100 Days of War: Jordan’s Relentless Advocacy and Aid for Gaza

Amman: Amidst the harrowing backdrop of a 100-day war in Gaza by the Israeli occupation, Jordan has emerged not as a silent spectator but as a proactive advocate for peace and relief. Led by His Majesty King Abdullah II, the Kingdom has been vocal in international forums, staunchly opposing the displacement of Palestinians and actively facilitating aid delivery.

King Abdullah II, through his continuous engagement with global leaders and participation in international and Arab forums, has repeatedly emphasized the urgency of stopping the Israeli war on Gaza. He has vocally opposed the emergence of a new humanitarian catastrophe, challenging the policies of siege and starvation.

In a move at the United Nations, the Jordanian Foreign Ministry marshaled evidence and arguments, leading to the General Assembly adopting a Jordan-proposed resolution. This resolution calls for an end to the aggression against Gaza and ensures aid delivery to its residents.

His Majesty’s speeches, starting from the Cairo peace summi
t to the tripartite summit in Aqaba, have consistently highlighted the injustice faced by Palestinians. He underscores the international community’s failure to secure their rights and the establishment of an independent state with East Jerusalem as its capital.

King Abdullah has called for enhanced coordination among international stakeholders to avoid duplicated efforts. He stresses the need for a participatory approach in aid delivery and a serious peace process in the Middle East, warning of the dangers of extremism and further tragedies if peace efforts are hindered.

Jordan’s response has been comprehensive and swift, particularly in addressing the medical and food necessities of Palestinians. Under the King’s directives, the Jordanian Hashemite Charitable Organization, active since 2008, has been pivotal in collecting and dispatching aid to Gaza.

Jordanian military field hospitals, staffed with diverse medical specialists, have been instrumental in providing vital medical care to those injured in the
relentless Israeli onslaught. The creation of an air bridge from Marka Military Airport to Al-Arish Airport in Egypt facilitated the transport of medical, food, and relief supplies. Urgent airdrops of medical aid to Gaza City and Khan Yunus were also executed.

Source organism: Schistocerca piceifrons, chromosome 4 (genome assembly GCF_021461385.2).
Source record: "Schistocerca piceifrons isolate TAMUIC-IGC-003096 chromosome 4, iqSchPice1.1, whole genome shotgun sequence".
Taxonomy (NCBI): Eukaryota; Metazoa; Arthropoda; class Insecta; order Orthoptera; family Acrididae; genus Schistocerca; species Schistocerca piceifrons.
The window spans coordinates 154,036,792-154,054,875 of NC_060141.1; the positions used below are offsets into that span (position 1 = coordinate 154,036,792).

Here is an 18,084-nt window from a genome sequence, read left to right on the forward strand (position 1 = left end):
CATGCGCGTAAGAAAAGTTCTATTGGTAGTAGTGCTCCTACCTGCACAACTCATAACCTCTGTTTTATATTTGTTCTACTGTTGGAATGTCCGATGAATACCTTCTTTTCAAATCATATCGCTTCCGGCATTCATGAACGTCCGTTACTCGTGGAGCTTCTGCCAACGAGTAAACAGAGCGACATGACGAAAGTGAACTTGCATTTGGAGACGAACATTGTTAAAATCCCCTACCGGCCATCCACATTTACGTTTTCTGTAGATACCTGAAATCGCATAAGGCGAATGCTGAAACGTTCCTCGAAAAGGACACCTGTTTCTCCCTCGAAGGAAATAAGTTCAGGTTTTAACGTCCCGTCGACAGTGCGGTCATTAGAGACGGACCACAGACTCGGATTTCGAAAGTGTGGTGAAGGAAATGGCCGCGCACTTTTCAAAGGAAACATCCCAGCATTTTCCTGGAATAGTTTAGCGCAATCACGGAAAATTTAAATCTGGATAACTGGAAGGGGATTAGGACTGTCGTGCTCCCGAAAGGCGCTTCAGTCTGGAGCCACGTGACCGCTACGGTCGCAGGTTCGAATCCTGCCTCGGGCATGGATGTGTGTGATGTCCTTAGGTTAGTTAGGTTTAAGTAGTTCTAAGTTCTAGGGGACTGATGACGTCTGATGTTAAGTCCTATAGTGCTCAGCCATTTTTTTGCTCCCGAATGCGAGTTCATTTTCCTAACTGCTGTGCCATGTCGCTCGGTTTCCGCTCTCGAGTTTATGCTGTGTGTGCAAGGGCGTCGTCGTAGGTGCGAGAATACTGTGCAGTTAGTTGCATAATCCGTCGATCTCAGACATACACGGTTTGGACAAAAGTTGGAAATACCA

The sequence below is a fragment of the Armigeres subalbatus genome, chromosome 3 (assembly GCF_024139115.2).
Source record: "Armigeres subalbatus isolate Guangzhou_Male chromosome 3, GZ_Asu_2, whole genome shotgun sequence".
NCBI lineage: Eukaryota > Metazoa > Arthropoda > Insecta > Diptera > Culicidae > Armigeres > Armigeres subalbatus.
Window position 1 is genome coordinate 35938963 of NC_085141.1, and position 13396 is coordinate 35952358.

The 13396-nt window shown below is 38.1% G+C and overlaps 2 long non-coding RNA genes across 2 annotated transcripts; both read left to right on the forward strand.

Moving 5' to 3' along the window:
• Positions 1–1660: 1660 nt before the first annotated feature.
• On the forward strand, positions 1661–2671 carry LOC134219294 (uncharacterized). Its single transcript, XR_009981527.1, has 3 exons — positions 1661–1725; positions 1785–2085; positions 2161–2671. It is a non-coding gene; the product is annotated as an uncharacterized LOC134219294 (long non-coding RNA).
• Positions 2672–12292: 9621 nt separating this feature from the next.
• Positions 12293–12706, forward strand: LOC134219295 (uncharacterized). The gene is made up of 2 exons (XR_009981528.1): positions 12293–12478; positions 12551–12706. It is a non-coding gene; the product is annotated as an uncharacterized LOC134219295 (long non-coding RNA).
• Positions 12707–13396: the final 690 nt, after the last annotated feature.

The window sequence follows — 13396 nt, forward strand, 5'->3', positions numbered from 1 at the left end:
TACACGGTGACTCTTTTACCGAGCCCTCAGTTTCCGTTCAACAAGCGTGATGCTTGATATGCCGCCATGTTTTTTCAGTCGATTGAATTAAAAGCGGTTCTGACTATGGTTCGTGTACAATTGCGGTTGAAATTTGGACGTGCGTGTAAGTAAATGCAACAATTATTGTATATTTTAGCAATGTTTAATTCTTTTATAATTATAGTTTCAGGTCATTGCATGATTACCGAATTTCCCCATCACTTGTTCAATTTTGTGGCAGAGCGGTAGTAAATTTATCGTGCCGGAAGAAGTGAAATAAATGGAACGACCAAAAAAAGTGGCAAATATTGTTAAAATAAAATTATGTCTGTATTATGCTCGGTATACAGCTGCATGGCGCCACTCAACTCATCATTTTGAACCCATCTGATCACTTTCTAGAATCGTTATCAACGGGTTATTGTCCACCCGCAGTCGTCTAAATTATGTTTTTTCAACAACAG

The Jordanian Special Field Hospital/2, deployed in Khan Yunus, exemplifies Jordan’s commitment to providing healthcare amidst the crisis. Alongside this, the Jordanian Field Hospital Gaza/1, established in 2009, has been a beacon of hope, serving approximately two million Gazans over 15 years.

Despite these efforts, the situation in Gaza remains dire. The intense Israeli bombardment has left no place safe, with refugee camps in central Gaza being particularly hard hit. The Palestinian Ministry of Health reports staggering casualties, with over 24,000 Palestinians killed, including a significant number of women and children.

Medical facilities are overwhelmed and under-resourced, facing relentless attacks and critical shortages of supplies and power.
Amidst these challenges, the hospitals are struggling to provide basic care, with many operating well beyond their capacity.

The lack of vaccine supplies in Gaza has exacerbated the health crisis, with infectious diseases spreading rapidly in overcrowded shelters. The psychological toll on the populace is immense, with daily exposure to bombing, loss, and severe deprivation.

UNICEF’s report highlights the severe food poverty facing children, with nearly 90% of those under two at risk. The continued Israeli restrictions on humanitarian aid have pushed many in Gaza towards famine. In the southern regions of Deir al-Balah and Khan Yunis, hospitals face imminent closure threats due to evacuation orders by the Israeli occupation and ongoing aggression near medical facilities, leaving them with minimal medical staff.

The Israeli bombardment has not only caused extensive human suffering but also significant damage to Gaza’s historical and cultural heritage. Over 150 archaeological sites, including the Mamluk-era
Pasha’s Palace and its museum, the Samaritan-era Al-Samra bath, and numerous ancient mosques and churches, have been destroyed or severely damaged.

As the war wages on, the International Court of Justice in The Hague has begun hearings in a case brought by South Africa against Israel for genocide crimes in Gaza. The South African legal team accuses Israel of intensifying its genocidal acts in Palestine since 1948, particularly highlighting the mass killing of Palestinians and the indiscriminate bombing of alleged safe areas in Gaza.

The devastation of the natural environment in Gaza is another grim aspect of the war, with the use of internationally banned weapons causing increased air pollution and contributing to respiratory diseases.

The staggering statistics of displacement, arrests, and damaged housing units paint a bleak picture of the human cost of this war.

As the international community watches, the resolve and efforts of nations like Jordan in providing aid and advocating for peace stand as a tes
tament to the unyielding human spirit in the face of adversity and conflict.

Source: Jordan News Agency